2. Was there an attempt to control press coverage? New Yorkers awoke to front-page stories and photographs in both the New York Post and the New York Daily News. Coverage by the two papers was supportive of the mayor and the police actions but disparaging toward the protesters. An AlterNet reporter, arriving on the scene at 1:30am, shortly after the raid began, could get nowhere near Zuccotti Park due to police barricades (and was subjected to pepper spray while attempting to report on events). How did the friendly reporters gain their access? Was there advance coordination to allow certain media outlets access and block the rest? Why was press access restricted? Were some reporters' credentials confiscated? How will reports of unwarranted force on the part of police toward the press be addressed?

3. What, if any, was the role of the White House? Who was in charge of following the nationwide Occupy crackdown at the White House? What does President Obama, the man who celebrated the uprisings in Egypt (and who is currently out of the US, in Asia), think about the raids and the encroachments on the civil liberties of peacefully protesting Americans? As a constitutional scholar, what is his view of the restrictions of the press and the arrests of journalists?

4. Was the Department of Homeland Security involved in the raids? Filmmaker Michael Moore tweeted this question, asking if the Department may have given the green-light to the raid. The DHS has been reportedly following Occupy Wall Street Twitter feeds and other social media networks. Did it play any role in the crackdown?

5. What, if any, was the role of the FBI? Suggestions are circulating that the FBI and other federal agencies may have advised local law enforcement agencies on how to conduct the raids and even how to handle press relations. Did this happen? Was there any coordinating of arrests across the country on the part of the FBI?

6. Where are the libertarians? In the face of all the clamor about “states' rights,” local government and the Constitution, we want to know where all the libertarians have suddenly gone. It’s enough to drive you to drink an emergency cup of tea.

Lynn Parramore is an AlterNet contributing editor.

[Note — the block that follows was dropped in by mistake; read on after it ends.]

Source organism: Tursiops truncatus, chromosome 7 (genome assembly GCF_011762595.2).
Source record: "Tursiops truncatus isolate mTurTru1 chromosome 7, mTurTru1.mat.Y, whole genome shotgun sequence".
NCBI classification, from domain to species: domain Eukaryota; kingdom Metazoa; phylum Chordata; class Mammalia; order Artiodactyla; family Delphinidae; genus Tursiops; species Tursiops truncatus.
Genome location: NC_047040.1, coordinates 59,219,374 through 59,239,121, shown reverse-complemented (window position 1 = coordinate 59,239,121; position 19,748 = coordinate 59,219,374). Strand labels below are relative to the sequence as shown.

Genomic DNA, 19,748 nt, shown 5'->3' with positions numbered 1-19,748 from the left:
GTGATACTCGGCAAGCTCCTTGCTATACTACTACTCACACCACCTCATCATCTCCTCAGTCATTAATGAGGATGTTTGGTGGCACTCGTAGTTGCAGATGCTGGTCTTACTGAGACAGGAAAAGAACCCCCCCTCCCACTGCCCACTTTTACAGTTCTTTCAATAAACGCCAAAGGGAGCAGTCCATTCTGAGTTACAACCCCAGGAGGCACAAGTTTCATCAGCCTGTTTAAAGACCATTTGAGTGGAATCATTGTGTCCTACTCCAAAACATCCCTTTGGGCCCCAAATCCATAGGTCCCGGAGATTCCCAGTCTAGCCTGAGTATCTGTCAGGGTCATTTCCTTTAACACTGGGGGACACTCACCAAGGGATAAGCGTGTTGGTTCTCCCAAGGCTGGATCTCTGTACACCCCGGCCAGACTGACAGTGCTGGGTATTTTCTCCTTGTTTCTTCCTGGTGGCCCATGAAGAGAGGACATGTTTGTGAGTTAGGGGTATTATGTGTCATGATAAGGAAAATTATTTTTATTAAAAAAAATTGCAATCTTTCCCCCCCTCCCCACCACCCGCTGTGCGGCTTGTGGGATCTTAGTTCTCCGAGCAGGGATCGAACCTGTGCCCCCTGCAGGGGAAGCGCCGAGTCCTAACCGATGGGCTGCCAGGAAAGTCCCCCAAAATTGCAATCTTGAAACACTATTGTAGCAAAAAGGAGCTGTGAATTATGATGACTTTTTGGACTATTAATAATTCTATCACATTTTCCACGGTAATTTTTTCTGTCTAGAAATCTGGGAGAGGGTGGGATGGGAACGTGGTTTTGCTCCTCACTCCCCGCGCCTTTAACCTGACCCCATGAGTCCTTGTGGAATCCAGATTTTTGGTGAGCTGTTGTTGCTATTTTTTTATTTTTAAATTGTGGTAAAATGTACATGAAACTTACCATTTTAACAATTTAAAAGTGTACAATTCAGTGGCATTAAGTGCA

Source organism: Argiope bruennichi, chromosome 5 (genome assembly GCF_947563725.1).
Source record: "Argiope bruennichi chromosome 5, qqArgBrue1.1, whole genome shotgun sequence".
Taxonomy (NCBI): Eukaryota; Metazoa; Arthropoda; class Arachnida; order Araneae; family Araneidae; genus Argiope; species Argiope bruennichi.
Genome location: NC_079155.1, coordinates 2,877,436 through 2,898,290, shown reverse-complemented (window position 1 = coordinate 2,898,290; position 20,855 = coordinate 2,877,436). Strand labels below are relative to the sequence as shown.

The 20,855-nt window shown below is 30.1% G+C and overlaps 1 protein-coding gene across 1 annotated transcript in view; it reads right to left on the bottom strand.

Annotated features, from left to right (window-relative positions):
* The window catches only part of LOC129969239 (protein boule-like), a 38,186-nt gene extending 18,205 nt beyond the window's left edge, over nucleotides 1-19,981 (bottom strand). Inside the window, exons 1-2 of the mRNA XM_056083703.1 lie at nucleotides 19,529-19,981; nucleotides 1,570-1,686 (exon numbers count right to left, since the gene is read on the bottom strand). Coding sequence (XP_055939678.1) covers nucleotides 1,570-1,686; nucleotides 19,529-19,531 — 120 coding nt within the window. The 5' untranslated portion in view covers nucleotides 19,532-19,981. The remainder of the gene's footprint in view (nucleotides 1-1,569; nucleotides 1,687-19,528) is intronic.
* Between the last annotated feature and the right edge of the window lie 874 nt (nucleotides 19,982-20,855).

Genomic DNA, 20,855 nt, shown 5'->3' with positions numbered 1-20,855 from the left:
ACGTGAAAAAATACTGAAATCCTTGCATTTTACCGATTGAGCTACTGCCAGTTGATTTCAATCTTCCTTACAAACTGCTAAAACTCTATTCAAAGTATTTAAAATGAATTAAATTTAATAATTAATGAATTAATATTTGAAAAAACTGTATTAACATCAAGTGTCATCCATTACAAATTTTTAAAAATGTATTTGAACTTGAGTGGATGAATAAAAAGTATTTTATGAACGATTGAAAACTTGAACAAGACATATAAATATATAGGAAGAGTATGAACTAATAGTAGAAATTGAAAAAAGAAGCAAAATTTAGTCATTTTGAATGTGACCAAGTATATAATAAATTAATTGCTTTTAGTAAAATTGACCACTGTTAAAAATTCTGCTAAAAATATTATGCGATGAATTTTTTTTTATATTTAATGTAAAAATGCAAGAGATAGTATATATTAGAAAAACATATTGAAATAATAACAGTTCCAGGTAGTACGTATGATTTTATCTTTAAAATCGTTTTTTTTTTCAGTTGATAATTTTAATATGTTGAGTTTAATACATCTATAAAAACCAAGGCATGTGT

Posted by: Uncle $cam | Nov 20 2011 9:38 utc | 17

Re: Clark, Lytle & Geduldig from

Interesting note: On the Revolving Door...

Cranford, Jay N III
Clark, Lytle & Geduldig
Former Policy Advisor (Boehner), House Majority Leader

Pryce, Deborah
Clark, Lytle & Geduldig
Former Member, US House of Representatives

Geduldig, Sam K

2011- Clark & Assoc
Revolving Door Personnel: (2) Firm lobbying profile
2007-2011 Clark, Lytle & Geduldig
Revolving Door Personnel: (3) Partner Firm lobbying profile
2001-2003 House Financial Services Committee
Revolving Door Personnel: (54) Director of Coalitions Cong Cmte profile
Blunt, Roy
Revolving Door Personnel: (12) Senior Advisor Member profile
Boehner, John
Revolving Door Personnel: (18) Senior Advisor Member profile
Oxley, Michael G
Revolving Door Personnel: (15) Senior Advisor Member profile
Public Opinion Strategies
Revolving Door Personnel: (1) Research Analyst

Posted by: Uncle $cam | Nov 20 2011 10:20 utc | 18

The motherless bastard...I know who the brave ones are in that photo, and it's not the guy in the police outfit.

A disgrace to his profession...and the OWS people are a credit to the human spirit.


Posted by: don | Nov 20 2011 10:35 utc | 19

The "perp walk" of UC Davis Chancellor Katehi is really amazing.

Congratulations to the students!

Posted by: b | Nov 20 2011 10:36 utc | 20

yes, the students are really good:

"XJ: What do you want from Katehi, and the UC system?

W: I can't speak on behalf of the movement, I can only speak on behalf of myself. But I personally request that Chancellor Katehi and Lt. John Pike resign. We have a petition out there already. I request that a mechanism be set up for the impeachment of chancellors, and a system for democratic election of our chancellors. There is no good reason why students and faculty don't make that decision. Even when a chancellor makes a decision likes this, they feel safe, because they've been appointed by the regents, and the goal of the regents is to make more money. They sit on the boards of big institutions like Bank of America, they are the richest of the 1%, and they're using this institution to fatten their pockets and they're putting students into debt to do that."